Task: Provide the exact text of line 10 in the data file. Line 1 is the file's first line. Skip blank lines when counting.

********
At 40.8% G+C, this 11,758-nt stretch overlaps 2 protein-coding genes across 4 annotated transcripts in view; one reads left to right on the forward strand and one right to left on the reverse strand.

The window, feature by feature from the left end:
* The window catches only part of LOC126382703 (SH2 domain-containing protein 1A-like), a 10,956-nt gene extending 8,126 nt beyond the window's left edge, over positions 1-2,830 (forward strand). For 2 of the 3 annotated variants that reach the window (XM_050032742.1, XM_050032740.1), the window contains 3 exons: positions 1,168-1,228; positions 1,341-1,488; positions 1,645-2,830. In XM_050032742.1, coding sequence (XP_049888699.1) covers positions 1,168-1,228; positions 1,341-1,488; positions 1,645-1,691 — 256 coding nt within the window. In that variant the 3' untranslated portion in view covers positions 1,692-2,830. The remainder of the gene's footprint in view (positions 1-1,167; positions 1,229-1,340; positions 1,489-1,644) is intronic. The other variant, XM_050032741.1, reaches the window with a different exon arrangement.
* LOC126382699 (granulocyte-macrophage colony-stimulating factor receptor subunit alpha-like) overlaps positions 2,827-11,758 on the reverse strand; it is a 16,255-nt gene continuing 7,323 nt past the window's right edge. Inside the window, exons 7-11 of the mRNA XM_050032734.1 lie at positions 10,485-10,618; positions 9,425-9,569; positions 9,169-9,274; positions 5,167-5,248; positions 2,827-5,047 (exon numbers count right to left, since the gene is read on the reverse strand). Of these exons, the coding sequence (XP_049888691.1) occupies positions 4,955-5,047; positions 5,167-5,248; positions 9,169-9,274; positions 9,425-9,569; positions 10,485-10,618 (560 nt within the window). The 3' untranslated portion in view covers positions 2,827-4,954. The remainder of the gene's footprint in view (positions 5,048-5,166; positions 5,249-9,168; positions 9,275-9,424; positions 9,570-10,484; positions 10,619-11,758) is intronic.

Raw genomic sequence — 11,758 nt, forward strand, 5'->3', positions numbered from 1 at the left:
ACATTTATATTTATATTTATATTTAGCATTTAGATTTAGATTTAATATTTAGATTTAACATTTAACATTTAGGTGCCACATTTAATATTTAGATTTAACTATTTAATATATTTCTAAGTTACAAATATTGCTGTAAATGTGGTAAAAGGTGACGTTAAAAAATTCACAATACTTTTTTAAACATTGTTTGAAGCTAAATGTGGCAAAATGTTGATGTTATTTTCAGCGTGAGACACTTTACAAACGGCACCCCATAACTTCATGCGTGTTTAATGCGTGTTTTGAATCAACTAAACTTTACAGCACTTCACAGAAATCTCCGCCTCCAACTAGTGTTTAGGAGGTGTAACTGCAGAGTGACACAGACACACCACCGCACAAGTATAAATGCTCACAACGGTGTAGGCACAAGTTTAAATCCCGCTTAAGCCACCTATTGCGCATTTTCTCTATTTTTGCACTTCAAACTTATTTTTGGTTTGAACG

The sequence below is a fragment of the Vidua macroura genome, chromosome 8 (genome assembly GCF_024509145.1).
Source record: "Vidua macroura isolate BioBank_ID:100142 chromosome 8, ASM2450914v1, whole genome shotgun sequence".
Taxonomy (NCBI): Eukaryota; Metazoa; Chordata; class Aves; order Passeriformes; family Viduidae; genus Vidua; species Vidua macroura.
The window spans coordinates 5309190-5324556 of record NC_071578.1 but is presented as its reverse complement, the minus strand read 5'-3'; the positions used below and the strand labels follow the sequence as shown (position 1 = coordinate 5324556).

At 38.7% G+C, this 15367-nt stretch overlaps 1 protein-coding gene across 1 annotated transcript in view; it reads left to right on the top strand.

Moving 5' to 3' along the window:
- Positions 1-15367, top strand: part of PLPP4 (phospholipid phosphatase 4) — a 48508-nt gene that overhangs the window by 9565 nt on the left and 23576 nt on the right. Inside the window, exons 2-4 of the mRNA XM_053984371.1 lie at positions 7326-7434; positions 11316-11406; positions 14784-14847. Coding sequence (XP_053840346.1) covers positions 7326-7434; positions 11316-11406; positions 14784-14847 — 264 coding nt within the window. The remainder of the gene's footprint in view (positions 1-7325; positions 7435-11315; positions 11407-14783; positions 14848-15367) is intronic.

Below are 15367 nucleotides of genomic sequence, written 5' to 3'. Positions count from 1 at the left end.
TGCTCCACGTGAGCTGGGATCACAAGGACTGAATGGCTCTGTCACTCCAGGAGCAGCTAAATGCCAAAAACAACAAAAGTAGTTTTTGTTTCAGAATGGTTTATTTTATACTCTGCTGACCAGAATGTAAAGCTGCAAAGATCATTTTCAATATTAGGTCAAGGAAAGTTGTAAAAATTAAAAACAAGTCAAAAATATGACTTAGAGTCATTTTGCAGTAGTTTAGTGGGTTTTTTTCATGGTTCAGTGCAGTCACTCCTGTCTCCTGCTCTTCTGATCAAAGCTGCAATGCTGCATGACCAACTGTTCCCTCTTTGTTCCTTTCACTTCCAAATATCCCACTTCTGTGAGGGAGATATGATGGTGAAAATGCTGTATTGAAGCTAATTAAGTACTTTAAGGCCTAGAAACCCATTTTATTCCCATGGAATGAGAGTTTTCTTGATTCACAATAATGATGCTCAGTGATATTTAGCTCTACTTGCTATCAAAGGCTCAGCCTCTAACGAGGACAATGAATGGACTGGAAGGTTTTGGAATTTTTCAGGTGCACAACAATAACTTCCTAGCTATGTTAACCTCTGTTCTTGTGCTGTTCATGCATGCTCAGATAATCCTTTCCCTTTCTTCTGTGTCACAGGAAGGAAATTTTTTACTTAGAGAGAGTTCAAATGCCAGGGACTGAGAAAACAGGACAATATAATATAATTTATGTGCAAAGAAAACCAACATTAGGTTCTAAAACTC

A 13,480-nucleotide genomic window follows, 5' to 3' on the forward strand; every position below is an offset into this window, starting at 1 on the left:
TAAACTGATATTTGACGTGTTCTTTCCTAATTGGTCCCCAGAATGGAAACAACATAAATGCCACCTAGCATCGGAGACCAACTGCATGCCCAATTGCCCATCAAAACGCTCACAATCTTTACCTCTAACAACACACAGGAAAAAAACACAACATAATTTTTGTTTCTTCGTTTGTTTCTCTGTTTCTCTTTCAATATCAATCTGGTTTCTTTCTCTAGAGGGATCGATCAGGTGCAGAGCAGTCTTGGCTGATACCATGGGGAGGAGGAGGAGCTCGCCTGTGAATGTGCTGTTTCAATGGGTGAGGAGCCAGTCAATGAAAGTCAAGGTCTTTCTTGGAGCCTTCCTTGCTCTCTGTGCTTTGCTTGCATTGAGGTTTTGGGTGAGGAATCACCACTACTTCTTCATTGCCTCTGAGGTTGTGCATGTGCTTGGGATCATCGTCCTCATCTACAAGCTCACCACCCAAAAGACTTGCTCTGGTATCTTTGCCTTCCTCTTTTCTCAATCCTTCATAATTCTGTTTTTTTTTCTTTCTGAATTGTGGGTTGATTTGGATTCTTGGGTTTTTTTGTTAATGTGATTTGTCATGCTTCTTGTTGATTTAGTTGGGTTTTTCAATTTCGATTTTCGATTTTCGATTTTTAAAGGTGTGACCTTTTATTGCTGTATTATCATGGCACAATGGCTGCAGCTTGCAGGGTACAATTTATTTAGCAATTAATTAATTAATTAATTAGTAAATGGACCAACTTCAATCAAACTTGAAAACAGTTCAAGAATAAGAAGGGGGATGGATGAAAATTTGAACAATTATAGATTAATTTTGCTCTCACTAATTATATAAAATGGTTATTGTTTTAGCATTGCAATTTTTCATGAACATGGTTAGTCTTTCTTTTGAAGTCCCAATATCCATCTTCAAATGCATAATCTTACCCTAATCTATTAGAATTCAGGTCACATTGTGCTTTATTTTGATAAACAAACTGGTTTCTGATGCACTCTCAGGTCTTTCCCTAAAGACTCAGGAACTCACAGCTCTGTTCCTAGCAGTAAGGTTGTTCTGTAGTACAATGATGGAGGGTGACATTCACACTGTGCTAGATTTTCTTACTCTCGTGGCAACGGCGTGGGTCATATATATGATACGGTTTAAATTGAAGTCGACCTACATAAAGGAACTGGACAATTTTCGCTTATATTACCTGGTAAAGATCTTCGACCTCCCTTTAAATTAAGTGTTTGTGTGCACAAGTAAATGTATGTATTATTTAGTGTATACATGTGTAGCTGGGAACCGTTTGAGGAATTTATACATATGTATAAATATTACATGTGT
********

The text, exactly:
The window spans coordinates 5309190-5324556 of record NC_071578.1 but is presented as its reverse complement, the minus strand read 5'-3'; the positions used below and the strand labels follow the sequence as shown (position 1 = coordinate 5324556).